Educators often treat homework as a Goldilocks problem. Grounded in the belief that homework is fundamentally good for students, teachers aim to optimize how much they assign. If they don’t assign enough homework, they worry their students will not learn the subject matter. If, on the other hand, teachers assign too much, students may be unduly overloaded and stressed. The goal, for many educators, is to provide students the just-right homework load.
Much of the research on homework from the past several decades uses the variable of time to understand the effects of homework. How does the amount of time students spend on homework, researchers have asked, relate to their achievement in school? Do students with more homework earn higher grades? Do they get higher scores on standardized tests? Is there an amount of time spent after which students no longer reap any benefits from completing their homework?
In our own research, students frequently cite the amount of assigned homework as a primary driver of their stress. In fact, of the 50,000 high school students from predominantly middle to upper-middle-class communities that we surveyed since 2018, 67% reported homework as a primary source of stress, with 57% of students stating they had too much homework (Challenge Success, 2020).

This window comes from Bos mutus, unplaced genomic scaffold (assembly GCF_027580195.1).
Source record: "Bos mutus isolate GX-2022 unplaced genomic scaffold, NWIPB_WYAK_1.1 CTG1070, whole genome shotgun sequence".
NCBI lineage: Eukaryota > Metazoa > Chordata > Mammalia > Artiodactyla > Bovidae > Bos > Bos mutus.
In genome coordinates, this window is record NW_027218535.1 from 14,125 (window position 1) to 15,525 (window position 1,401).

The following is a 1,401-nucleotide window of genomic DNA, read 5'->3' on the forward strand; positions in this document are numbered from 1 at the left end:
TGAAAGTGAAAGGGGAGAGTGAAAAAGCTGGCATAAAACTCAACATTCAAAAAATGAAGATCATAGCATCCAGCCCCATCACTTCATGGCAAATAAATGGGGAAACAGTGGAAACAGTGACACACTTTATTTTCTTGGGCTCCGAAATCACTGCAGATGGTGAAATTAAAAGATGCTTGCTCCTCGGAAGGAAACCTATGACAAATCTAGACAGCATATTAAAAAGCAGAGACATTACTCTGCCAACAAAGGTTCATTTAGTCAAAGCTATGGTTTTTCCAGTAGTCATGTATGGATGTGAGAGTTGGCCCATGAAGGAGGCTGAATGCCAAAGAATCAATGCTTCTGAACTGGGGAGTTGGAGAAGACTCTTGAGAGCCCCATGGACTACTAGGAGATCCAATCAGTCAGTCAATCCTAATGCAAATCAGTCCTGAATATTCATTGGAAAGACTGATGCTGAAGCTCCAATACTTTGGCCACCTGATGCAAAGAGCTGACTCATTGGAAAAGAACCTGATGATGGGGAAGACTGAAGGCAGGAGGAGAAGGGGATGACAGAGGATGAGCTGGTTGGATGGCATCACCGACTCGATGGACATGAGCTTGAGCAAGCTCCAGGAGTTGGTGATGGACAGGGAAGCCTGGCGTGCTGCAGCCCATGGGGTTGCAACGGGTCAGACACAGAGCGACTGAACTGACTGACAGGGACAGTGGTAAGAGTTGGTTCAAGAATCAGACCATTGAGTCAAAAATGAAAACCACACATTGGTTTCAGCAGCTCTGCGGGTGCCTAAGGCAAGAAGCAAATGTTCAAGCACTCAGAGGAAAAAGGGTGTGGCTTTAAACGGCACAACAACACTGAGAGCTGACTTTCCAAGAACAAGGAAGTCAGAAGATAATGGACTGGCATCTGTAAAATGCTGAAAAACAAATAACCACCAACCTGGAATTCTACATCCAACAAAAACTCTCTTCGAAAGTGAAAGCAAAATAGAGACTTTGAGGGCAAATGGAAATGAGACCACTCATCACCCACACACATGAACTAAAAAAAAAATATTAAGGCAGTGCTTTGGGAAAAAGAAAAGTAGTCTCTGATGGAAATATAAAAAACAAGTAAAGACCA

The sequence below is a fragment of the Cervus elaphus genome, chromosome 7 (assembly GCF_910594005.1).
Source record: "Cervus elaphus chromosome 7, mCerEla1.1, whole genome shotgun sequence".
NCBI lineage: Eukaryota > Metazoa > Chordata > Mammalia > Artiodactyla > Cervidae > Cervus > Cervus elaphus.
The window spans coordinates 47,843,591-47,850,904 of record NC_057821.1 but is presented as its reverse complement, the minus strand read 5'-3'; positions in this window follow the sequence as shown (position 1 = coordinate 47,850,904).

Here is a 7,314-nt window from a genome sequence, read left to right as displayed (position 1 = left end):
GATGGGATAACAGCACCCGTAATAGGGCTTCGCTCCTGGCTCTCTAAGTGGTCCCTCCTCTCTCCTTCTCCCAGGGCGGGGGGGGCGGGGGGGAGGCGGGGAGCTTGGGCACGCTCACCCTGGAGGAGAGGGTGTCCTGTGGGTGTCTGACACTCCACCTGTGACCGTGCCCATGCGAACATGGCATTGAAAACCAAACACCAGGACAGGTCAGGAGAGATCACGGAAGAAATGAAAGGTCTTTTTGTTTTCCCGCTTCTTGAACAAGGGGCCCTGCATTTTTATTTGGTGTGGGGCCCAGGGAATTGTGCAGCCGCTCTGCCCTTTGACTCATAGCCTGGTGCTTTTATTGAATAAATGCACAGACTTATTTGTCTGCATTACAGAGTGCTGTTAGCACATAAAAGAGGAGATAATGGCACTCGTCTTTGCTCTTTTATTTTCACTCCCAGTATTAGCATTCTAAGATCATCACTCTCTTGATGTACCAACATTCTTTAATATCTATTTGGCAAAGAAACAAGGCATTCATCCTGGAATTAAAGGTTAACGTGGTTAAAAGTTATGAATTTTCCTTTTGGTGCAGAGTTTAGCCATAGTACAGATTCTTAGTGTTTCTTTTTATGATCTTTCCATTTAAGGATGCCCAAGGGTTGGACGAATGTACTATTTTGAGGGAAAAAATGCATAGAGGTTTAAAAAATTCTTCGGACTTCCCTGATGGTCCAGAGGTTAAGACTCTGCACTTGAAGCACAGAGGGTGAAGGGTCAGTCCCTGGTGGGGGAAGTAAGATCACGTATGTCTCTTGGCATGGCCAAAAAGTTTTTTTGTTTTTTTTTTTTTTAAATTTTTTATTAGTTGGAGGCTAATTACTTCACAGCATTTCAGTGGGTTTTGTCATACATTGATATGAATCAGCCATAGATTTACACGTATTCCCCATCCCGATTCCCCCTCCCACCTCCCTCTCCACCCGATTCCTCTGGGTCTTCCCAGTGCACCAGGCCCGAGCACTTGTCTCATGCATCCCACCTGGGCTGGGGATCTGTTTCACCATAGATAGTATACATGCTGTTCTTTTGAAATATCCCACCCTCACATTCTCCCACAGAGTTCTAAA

But it’s not just the amount of homework that may provoke student stress; it’s also the type of homework assigned. When students perceive homework to be tedious or boring, for example, or they find it too advanced or confusing, they are likely to be more stressed and less engaged, regardless of how long the assignment takes. Conversely, as some studies suggest, when students find their work purposeful, meaningful, or interesting, they may derive more benefits from completing it.
In this white paper published in 2020, we aim to broaden the conversation around homework beyond the narrow focus on time spent. Drawing from decades of research, we explore the features of homework that may benefit students and consider those that may be associated with negative results. At the end of the paper, we provide educators and parents with a set of guiding questions that we hope will inform more effective homework policies and practices.